Sint Eustatius’ Battery Storage System Exceeds Expectations

SMA Sunbelt’s battery storage system exceeds performance forecasts in first year of operation. In March 2016, SMA Sunbelt commissioned the 1.89 MW solar PV and 1 MW/572 kWh Lithium Ion (Li-Ion) battery energy storage system in Sint Eustatius. The objective of the retrofitted renewable energy plant was, and is, to reduce the diesel consumption of existing diesel generators on the island, thus generating savings on both energy bills and the islands carbon footprint.

Large-scale hybrid systems are rather complex and for island utilities it is difficult to fully assess the outcome of hybridizing their diesel power plants with solar power plants on fuel consumption. They typically rely on the calculations of the manufacturers or on rather costly third-party studies. In the case of Sint Eustatius, data analysis by Dr Thomas Hillig Energy Consulting (THEnergy) over the plant’s first year of operations found that the performance of the plants exceeded the forecasts. The share of solar energy on the island energy mix was higher than predicted for the first year of operations. Relative diesel savings were 3.4 percent higher than forecasted: diesel consumption was reduced by 62 l/MWh instead of 60 l/MWh.

These additional savings are particularly remarkable as solar irradiation during the year was 4.9 percent below average due to local weather conditions. Even the total savings in diesel were in line with those forecasted. This is also reflected in the slightly higher than expected performance ratio of the solar PV plant.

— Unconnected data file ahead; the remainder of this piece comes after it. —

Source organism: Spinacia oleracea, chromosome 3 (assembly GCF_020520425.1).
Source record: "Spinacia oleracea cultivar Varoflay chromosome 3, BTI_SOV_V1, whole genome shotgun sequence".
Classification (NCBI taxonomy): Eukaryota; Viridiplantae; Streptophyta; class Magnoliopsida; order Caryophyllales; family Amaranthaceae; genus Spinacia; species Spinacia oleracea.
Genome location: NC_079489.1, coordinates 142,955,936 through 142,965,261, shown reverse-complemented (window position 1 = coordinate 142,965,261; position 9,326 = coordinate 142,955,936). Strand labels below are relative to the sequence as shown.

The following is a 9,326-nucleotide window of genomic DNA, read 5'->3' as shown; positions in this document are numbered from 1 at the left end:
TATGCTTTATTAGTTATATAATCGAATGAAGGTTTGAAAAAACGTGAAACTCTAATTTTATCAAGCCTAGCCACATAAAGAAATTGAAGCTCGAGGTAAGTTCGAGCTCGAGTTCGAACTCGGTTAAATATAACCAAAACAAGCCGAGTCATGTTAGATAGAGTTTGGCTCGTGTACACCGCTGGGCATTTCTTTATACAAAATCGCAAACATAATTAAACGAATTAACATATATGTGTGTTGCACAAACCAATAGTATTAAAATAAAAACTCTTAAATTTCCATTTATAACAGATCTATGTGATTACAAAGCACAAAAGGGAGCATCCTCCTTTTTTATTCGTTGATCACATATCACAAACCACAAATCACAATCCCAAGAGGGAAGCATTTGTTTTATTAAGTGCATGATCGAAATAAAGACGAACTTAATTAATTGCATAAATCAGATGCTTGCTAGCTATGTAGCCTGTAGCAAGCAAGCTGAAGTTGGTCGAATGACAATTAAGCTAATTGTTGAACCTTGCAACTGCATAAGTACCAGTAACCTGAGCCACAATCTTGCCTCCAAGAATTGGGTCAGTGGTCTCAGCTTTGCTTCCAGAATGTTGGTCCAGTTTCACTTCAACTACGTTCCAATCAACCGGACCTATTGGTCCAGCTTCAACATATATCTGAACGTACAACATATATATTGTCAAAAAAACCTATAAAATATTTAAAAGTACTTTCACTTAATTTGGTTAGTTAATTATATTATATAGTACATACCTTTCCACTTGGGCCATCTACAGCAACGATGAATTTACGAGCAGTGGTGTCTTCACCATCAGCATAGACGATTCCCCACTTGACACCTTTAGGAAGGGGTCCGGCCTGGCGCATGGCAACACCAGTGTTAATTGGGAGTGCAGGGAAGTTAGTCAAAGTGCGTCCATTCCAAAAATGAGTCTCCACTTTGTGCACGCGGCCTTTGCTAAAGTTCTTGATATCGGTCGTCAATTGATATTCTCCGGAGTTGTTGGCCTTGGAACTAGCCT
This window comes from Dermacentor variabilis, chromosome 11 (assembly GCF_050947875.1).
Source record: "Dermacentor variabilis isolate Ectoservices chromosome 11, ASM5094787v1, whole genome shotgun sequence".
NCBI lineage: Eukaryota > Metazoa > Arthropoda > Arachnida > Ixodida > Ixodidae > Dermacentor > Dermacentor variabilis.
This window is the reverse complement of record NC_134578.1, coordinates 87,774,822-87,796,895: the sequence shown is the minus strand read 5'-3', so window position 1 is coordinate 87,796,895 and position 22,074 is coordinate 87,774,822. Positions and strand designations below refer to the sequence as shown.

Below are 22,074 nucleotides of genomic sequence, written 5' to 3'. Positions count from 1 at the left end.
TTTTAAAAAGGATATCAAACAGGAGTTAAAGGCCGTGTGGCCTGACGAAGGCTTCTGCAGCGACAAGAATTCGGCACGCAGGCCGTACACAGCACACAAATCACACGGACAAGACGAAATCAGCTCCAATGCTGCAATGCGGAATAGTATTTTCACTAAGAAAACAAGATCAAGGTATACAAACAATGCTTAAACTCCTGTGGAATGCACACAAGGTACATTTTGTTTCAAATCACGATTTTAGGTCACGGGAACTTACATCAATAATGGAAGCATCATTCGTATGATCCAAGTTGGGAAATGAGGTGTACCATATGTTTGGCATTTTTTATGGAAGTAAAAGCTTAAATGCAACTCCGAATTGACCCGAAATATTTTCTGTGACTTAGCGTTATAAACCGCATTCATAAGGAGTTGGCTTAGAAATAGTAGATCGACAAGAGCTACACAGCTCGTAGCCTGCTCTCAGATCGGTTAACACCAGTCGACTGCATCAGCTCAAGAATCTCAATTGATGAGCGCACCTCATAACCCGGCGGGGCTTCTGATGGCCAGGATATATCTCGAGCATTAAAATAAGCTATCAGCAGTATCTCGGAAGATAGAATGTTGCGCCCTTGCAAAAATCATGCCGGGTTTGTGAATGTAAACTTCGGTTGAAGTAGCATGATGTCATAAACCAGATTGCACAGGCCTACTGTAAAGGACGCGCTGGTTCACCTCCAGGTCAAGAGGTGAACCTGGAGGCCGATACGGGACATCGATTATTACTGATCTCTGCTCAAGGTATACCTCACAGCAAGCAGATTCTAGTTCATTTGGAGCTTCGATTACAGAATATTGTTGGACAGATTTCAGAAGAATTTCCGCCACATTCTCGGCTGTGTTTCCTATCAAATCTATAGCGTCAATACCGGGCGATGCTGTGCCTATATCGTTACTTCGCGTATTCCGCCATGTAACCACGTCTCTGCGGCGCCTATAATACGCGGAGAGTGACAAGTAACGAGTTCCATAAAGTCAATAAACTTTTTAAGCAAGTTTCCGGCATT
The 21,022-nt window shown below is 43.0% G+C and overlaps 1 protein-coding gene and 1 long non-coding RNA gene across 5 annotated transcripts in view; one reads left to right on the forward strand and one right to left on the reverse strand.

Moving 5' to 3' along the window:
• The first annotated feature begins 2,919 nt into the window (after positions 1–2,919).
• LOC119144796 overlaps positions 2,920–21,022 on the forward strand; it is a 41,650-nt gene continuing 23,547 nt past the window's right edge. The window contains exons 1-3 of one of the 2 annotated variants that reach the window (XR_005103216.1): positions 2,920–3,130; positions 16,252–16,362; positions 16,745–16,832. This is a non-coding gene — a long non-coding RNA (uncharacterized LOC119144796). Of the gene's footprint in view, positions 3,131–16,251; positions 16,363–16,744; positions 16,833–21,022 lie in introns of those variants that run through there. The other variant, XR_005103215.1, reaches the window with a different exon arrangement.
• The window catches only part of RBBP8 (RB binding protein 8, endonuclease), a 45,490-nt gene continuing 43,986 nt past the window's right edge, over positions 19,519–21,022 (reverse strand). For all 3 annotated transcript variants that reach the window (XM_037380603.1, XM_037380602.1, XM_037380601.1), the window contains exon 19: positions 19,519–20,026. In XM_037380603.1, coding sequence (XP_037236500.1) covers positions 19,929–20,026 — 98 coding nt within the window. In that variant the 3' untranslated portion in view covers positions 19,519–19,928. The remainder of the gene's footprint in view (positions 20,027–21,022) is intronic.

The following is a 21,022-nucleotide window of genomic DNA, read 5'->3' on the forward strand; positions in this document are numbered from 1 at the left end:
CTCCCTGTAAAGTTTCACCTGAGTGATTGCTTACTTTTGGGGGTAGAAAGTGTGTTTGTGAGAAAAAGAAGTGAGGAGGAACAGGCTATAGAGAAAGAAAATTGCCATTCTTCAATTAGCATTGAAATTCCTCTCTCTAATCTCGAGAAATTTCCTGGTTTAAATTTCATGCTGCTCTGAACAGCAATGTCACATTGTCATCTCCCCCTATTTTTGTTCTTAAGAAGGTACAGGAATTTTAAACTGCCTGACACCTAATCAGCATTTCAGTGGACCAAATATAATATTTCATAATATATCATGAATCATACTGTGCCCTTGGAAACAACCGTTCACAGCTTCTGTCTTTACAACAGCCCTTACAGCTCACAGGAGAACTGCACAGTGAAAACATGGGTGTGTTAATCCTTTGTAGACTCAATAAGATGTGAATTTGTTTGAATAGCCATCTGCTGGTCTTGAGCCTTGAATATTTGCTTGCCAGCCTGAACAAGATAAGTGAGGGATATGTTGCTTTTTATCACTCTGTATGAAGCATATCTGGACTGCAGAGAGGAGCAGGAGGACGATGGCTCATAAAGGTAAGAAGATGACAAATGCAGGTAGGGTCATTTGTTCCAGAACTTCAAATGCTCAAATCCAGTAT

The analysis also shows positive findings for battery performance. While a degradation of 4 percent was expected, the actual degradation after the first year was 1 percent. It is realistic to assume that with normal weather conditions, and the extremely low degradation of the battery energy storage system, the future performance of the plant will be even better than during the first year.

The outstanding results of the new system convinced the island utility to expand the plant in the near future by adding 2.25 MW of solar power, and 4.4 MW / 5.2 MWh of battery energy storage.

“We are fully convinced of SMA Sunbelt, which is particularly important, as in this next step we will switch off our diesel gensets during sunny days and will fully rely on renewables” said Fred Cuvalay, CEO of Stuco.

Commenting on the project, Thomas Hillig, the Managing Director of THEnergy, added that large PV-battery diesel hybrid plants are still relatively new. On islands in particular, the reliability of the supplier is a key success factor in that bad planning and technical issues may lead to huge consequential costs. This means that the Sint Eustatius project will act as a signal to other islands of what can be achieved by integrating renewable energy into their energy system.


Source: Renewable Energy Magazine

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